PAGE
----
For example, we know that opportunities have stages with correlating percentages that are supposed to reflect the probability of a deal closing. And there’s a close date and an amount associated with products. For short-cycle sales, a seller will have an idea of how many deals they can close in a given time period, but they don’t know the exact mix of accounts that will make up that number.

For longer-cycle sales, the salesperson will know that some deals are shaky and some will definitely close, and it’s their job to figure out how to close enough to make up the gap.

Sales managers understand that their team members will each favor a forecasting strategy. Some like to under promise and over deliver (the “sandbaggers”), some are wildly optimistic, and a few are spot on target nearly every month. A manager sees the amount each sales rep is projecting and uses their gut to temper that number when it gets to their manager, and their manager does the same.

When analyzing forecasts, analysts can draw some conclusions about how accurate a salesperson’s forecast will be based on prior performance. They will also see how much they tend to push their close dates and how many deals they refuse to close that clearly aren’t going to close. An excellent analyst will also look at leading indicators and be able to flag that a lack of SFDC logins, pipeline build, and activities is a strong predictor of attrition.

Once an analyst learns to look at leading and lagging indicators, they’re on their way to telling a story instead of flagging outliers.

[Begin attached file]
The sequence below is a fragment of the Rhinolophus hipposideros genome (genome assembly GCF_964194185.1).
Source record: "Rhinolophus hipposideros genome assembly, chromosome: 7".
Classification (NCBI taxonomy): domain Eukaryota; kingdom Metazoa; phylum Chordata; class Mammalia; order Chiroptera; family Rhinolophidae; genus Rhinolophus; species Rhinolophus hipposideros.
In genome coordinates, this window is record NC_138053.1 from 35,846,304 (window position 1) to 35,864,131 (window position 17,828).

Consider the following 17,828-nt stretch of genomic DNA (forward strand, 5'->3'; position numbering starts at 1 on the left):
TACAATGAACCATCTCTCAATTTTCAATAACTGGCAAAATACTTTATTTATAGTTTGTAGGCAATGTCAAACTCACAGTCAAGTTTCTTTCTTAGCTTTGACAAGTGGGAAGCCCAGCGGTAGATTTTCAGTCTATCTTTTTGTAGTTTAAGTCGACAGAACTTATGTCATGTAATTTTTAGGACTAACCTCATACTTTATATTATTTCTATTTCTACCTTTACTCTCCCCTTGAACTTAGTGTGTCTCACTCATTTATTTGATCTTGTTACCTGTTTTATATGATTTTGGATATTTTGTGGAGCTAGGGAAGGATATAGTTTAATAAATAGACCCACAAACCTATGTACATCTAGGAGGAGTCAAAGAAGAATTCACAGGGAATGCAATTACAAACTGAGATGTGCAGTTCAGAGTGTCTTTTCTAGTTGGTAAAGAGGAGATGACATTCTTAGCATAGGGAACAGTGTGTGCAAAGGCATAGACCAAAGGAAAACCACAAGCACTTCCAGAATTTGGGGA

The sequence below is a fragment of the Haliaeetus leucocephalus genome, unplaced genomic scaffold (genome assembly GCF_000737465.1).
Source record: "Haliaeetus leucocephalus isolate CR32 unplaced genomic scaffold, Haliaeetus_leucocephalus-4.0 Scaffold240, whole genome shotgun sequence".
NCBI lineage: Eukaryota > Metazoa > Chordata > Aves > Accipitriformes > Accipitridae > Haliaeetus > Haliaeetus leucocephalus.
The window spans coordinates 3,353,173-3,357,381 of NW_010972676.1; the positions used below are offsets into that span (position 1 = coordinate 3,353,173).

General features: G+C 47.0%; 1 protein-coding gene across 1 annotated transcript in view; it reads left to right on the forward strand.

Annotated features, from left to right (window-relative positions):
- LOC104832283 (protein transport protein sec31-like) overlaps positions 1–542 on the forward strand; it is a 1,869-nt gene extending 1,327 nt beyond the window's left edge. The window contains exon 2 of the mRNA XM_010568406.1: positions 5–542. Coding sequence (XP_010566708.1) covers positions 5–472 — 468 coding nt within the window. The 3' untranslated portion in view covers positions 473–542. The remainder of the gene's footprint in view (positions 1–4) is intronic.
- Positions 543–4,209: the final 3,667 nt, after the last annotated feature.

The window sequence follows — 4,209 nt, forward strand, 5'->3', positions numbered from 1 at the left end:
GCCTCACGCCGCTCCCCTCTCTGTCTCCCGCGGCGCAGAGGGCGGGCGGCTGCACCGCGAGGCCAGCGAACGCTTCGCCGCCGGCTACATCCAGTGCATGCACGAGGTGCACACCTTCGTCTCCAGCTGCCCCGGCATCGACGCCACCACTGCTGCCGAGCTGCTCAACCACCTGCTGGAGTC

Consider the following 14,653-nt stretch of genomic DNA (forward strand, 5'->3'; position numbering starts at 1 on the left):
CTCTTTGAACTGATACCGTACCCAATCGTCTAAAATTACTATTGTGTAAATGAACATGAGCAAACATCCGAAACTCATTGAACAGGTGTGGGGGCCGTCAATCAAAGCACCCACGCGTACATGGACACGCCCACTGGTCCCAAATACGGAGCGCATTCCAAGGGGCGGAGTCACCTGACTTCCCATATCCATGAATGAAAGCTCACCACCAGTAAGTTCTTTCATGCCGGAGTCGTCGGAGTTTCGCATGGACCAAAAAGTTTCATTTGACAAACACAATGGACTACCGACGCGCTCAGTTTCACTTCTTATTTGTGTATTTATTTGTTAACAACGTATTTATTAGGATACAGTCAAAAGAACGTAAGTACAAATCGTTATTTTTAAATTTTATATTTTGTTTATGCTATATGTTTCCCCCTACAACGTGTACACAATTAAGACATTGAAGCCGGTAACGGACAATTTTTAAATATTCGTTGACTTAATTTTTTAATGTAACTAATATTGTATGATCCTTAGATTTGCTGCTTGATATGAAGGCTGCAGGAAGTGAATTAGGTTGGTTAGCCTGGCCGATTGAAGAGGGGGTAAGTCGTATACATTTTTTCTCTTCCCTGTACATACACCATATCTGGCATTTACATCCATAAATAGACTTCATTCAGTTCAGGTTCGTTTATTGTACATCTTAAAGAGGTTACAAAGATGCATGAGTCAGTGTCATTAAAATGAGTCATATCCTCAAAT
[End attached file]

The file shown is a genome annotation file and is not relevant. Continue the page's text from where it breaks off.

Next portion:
An Example of the Deep Dive

Let’s say your sales VP has let the executive team know that he doesn’t see a clear path to reaching their number for the quarter. With fifteen days left, it looks like his team will only produce 80% of goal.

The executive team wants to know what went wrong (and is on call to leverage any connections in order to close deals).

A good analyst will point out that bookings aren’t on track. A great analyst will work backwards to figure out the backstory.

Start at the point sale and look for points of failure:

  • What was the forecast at the beginning of the quarter? 
  • How accurate have they been historically? 
  • How much pipeline did they begin the quarter with?
  • Historically, would this have been enough?
  • What is the percentage of opportunities that typically close in quarter? Has this quarter’s pipeline generation been anemic?
  • Where are the deals falling off (at what stage)? Is this normal? Are people running into a consistent stall point?
  • Talk to the management team and place a few (anonymous feedback) calls to key sellers.

Sometimes it takes a few salespeople to trust you to figure out what’s wrong. At one company, a few phone calls uncovered that we had made a key competitor’s radar and they had an initiative to price us out of any deal where we went head-to-head. At other times the feedback was that the product had a key shortcoming that sabotaged a proof of concept or contract terms were causing larger corporations to balk and redline. 

If the issue appears to stem from a department not supported by your organization, we would advise working with their analysts instead of escalating directly to the executive team. It will give them an opportunity to figure out their own narrative and encourage an open line of communication. Unfortunately, finger pointing is a common symptom of a bad quarter. It’s best to let teams know they’ll be under scrutiny before it’s too late.